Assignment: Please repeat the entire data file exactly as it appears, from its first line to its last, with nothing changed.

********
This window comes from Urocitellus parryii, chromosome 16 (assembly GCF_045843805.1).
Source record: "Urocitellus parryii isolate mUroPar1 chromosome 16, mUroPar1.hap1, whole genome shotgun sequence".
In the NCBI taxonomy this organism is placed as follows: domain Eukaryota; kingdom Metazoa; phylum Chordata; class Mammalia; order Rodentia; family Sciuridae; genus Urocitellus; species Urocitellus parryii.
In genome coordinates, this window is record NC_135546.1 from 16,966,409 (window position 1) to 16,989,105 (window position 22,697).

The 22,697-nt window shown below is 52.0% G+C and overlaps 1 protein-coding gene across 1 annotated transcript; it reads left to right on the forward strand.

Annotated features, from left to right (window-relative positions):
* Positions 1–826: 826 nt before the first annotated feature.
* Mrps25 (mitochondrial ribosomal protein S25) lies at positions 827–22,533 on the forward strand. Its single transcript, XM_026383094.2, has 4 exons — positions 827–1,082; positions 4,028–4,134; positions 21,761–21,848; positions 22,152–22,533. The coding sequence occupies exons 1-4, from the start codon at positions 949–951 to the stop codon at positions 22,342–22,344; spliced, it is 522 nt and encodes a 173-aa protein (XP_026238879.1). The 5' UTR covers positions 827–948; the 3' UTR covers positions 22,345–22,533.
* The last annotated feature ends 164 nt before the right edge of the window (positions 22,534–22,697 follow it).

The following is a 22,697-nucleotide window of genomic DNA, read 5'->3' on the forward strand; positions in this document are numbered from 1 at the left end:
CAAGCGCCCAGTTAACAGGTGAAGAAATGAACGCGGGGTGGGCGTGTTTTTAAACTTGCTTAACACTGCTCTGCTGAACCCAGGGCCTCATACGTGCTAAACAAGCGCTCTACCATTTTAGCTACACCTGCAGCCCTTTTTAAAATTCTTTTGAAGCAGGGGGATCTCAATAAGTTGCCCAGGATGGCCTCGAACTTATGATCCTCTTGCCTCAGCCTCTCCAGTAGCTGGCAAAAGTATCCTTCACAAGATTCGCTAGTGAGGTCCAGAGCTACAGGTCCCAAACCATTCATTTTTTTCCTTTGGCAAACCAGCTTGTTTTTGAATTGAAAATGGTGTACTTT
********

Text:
This window comes from Urocitellus parryii, chromosome 16 (assembly GCF_045843805.1).
Source record: "Urocitellus parryii isolate mUroPar1 chromosome 16, mUroPar1.hap1, whole genome shotgun sequence".
In the NCBI taxonomy this organism is placed as follows: domain Eukaryota; kingdom Metazoa; phylum Chordata; class Mammalia; order Rodentia; family Sciuridae; genus Urocitellus; species Urocitellus parryii.
In genome coordinates, this window is record NC_135546.1 from 16,966,409 (window position 1) to 16,989,105 (window position 22,697).

The 22,697-nt window shown below is 52.0% G+C and overlaps 1 protein-coding gene across 1 annotated transcript; it reads left to right on the forward strand.

Annotated features, from left to right (window-relative positions):
* Positions 1–826: 826 nt before the first annotated feature.
* Mrps25 (mitochondrial ribosomal protein S25) lies at positions 827–22,533 on the forward strand. Its single transcript, XM_026383094.2, has 4 exons — positions 827–1,082; positions 4,028–4,134; positions 21,761–21,848; positions 22,152–22,533. The coding sequence occupies exons 1-4, from the start codon at positions 949–951 to the stop codon at positions 22,342–22,344; spliced, it is 522 nt and encodes a 173-aa protein (XP_026238879.1). The 5' UTR covers positions 827–948; the 3' UTR covers positions 22,345–22,533.
* The last annotated feature ends 164 nt before the right edge of the window (positions 22,534–22,697 follow it).

The following is a 22,697-nucleotide window of genomic DNA, read 5'->3' on the forward strand; positions in this document are numbered from 1 at the left end:
CAAGCGCCCAGTTAACAGGTGAAGAAATGAACGCGGGGTGGGCGTGTTTTTAAACTTGCTTAACACTGCTCTGCTGAACCCAGGGCCTCATACGTGCTAAACAAGCGCTCTACCATTTTAGCTACACCTGCAGCCCTTTTTAAAATTCTTTTGAAGCAGGGGGATCTCAATAAGTTGCCCAGGATGGCCTCGAACTTATGATCCTCTTGCCTCAGCCTCTCCAGTAGCTGGCAAAAGTATCCTTCACAAGATTCGCTAGTGAGGTCCAGAGCTACAGGTCCCAAACCATTCATTTTTTTCCTTTGGCAAACCAGCTTGTTTTTGAATTGAAAATGGTGTACTTT